In fact, Australia’s economy has been growing for 21 consecutive years, as I said previously, and the most recent figures show us growing at 3.7 per cent through the year. On top of this, the International Monetary Fund forecasts Australia will be the fastest growing advanced economy this year and next. Another thing Mr Hockey claimed was that there was no lost revenue. He said Wayne Swan kept talking about lost revenue when there was no lost revenue. This is despite undisputed evidence that the global financial crisis wiped $160 billion from government revenue.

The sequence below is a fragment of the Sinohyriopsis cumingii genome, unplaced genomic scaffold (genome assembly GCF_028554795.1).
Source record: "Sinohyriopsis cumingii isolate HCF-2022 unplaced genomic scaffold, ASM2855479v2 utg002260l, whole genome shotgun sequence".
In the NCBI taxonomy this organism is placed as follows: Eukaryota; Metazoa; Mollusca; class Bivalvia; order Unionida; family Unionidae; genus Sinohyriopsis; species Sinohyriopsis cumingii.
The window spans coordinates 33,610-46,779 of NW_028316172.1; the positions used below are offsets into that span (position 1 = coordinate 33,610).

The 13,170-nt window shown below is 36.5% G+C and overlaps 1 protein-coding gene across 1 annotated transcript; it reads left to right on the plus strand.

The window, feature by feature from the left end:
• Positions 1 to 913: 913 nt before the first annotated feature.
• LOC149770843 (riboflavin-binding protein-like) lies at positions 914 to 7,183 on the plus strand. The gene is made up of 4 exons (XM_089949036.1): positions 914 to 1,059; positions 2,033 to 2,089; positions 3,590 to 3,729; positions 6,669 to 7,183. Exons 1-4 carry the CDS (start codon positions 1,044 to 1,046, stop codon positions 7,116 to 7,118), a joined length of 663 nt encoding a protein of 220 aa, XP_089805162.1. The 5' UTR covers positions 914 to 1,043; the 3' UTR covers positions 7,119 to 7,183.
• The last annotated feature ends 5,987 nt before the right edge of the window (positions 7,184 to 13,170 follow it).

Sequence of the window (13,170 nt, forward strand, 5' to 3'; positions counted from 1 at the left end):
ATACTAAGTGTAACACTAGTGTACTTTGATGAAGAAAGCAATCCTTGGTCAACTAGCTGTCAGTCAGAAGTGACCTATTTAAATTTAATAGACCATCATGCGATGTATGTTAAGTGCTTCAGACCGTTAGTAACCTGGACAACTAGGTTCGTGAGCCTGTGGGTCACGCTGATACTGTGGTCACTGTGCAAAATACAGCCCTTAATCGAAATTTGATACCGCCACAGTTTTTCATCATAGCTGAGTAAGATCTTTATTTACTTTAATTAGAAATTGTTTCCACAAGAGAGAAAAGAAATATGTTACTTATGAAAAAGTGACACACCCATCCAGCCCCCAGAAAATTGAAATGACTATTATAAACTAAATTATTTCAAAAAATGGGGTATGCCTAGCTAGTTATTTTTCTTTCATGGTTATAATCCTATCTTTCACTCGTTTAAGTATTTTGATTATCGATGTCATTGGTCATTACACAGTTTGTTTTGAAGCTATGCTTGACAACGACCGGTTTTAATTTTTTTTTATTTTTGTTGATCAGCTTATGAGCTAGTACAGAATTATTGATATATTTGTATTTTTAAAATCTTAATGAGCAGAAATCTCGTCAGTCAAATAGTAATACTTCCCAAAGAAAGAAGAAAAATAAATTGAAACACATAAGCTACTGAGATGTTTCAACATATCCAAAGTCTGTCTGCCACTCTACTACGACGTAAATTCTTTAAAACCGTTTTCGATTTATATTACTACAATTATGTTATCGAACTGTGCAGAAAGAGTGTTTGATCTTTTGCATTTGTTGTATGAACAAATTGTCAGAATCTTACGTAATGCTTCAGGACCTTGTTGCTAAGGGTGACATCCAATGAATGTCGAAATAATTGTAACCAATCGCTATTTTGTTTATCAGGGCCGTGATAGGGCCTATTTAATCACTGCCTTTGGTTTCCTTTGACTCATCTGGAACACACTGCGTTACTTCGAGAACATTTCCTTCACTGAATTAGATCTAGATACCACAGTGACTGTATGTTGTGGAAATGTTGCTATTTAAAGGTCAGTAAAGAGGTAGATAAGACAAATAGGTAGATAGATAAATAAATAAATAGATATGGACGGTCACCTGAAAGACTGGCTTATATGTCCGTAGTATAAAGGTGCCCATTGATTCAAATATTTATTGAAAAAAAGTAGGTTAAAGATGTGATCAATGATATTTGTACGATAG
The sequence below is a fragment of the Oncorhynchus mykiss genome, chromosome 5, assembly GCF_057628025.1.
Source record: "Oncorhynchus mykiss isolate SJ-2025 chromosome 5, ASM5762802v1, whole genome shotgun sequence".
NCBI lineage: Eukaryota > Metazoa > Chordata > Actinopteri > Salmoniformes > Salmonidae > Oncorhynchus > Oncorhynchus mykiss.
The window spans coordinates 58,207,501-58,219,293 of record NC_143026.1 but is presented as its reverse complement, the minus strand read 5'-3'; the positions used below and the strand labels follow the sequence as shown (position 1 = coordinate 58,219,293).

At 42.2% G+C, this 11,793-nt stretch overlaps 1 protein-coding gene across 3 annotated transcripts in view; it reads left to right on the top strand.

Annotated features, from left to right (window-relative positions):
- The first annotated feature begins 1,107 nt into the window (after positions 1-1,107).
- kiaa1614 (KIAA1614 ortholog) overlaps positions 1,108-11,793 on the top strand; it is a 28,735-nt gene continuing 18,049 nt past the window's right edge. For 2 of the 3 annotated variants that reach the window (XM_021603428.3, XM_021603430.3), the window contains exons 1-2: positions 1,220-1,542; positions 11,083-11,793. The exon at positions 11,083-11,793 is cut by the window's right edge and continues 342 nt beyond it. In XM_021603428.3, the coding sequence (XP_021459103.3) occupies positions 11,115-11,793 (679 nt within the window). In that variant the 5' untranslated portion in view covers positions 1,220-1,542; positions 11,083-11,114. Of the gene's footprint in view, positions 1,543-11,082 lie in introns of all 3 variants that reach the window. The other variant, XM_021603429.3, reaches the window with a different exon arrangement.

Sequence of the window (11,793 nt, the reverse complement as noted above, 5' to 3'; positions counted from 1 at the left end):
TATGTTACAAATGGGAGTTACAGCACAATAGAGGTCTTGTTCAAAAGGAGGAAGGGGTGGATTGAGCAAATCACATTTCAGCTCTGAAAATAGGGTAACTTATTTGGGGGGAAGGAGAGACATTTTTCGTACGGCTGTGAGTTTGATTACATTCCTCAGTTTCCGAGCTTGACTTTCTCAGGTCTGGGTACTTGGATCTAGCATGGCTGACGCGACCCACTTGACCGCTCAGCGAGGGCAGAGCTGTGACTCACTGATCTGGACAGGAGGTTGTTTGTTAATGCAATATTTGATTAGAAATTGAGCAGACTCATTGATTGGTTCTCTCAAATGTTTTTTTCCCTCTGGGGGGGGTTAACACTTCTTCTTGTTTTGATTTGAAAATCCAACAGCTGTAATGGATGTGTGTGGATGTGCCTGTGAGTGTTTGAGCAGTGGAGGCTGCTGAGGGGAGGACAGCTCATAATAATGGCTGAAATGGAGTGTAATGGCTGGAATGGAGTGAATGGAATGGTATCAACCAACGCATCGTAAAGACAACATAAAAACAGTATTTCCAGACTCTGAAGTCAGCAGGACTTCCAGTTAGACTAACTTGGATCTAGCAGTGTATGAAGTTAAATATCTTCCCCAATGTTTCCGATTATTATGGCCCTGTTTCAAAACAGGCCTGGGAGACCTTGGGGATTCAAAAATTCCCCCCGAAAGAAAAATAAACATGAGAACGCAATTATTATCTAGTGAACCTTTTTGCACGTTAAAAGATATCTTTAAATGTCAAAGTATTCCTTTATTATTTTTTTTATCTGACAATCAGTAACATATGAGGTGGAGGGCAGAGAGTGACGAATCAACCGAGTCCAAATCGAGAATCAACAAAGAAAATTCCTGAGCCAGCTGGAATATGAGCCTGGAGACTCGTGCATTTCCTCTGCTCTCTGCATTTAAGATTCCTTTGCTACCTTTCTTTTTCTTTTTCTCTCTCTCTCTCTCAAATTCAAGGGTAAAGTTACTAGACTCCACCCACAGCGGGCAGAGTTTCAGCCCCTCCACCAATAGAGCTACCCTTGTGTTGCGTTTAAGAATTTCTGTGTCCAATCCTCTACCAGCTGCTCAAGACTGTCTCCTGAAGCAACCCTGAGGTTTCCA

It is disappointing that the opposition continues to seek to talk down the Australian economy. It is disappointing that they cry crocodile tears about a surplus, yet will not commit to savings measures. I also find it disappointing that they come into this place and question the competence of an organisation—that being Treasury—whose expertise they relied upon without question while in government. Finally, it is really disappointing the hypocrisy those opposite show when their shadow Treasurer and their economic team do not understand the MYEFO, do not understand the budget and do not understand the $70 billion black hole that their own shadow Treasurer admits they have.